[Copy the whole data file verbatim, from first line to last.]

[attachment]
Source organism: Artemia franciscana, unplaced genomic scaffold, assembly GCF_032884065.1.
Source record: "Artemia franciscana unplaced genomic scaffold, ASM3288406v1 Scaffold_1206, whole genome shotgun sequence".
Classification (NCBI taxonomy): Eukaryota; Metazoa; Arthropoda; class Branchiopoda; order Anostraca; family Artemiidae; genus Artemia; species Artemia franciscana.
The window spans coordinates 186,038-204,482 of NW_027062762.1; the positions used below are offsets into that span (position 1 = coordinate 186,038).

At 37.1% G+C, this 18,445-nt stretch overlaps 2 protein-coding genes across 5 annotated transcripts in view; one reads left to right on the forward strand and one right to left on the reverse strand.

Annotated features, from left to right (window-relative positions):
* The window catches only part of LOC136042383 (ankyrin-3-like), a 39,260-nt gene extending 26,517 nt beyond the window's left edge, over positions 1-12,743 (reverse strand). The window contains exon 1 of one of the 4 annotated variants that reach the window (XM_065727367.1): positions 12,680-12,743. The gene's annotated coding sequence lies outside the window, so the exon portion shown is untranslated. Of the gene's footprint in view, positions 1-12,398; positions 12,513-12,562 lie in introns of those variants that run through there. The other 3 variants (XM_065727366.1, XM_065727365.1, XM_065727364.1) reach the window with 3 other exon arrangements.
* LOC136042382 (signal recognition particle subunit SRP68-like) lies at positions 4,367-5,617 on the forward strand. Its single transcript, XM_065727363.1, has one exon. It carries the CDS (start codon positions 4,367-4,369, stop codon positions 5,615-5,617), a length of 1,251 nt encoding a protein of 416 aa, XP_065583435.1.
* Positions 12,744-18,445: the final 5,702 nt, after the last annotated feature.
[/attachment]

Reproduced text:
Source organism: Artemia franciscana, unplaced genomic scaffold, assembly GCF_032884065.1.
Source record: "Artemia franciscana unplaced genomic scaffold, ASM3288406v1 Scaffold_1206, whole genome shotgun sequence".
Classification (NCBI taxonomy): Eukaryota; Metazoa; Arthropoda; class Branchiopoda; order Anostraca; family Artemiidae; genus Artemia; species Artemia franciscana.
The window spans coordinates 186,038-204,482 of NW_027062762.1; the positions used below are offsets into that span (position 1 = coordinate 186,038).

At 37.1% G+C, this 18,445-nt stretch overlaps 2 protein-coding genes across 5 annotated transcripts in view; one reads left to right on the forward strand and one right to left on the reverse strand.

Annotated features, from left to right (window-relative positions):
* The window catches only part of LOC136042383 (ankyrin-3-like), a 39,260-nt gene extending 26,517 nt beyond the window's left edge, over positions 1-12,743 (reverse strand). The window contains exon 1 of one of the 4 annotated variants that reach the window (XM_065727367.1): positions 12,680-12,743. The gene's annotated coding sequence lies outside the window, so the exon portion shown is untranslated. Of the gene's footprint in view, positions 1-12,398; positions 12,513-12,562 lie in introns of those variants that run through there. The other 3 variants (XM_065727366.1, XM_065727365.1, XM_065727364.1) reach the window with 3 other exon arrangements.
* LOC136042382 (signal recognition particle subunit SRP68-like) lies at positions 4,367-5,617 on the forward strand. Its single transcript, XM_065727363.1, has one exon. It carries the CDS (start codon positions 4,367-4,369, stop codon positions 5,615-5,617), a length of 1,251 nt encoding a protein of 416 aa, XP_065583435.1.
* Positions 12,744-18,445: the final 5,702 nt, after the last annotated feature.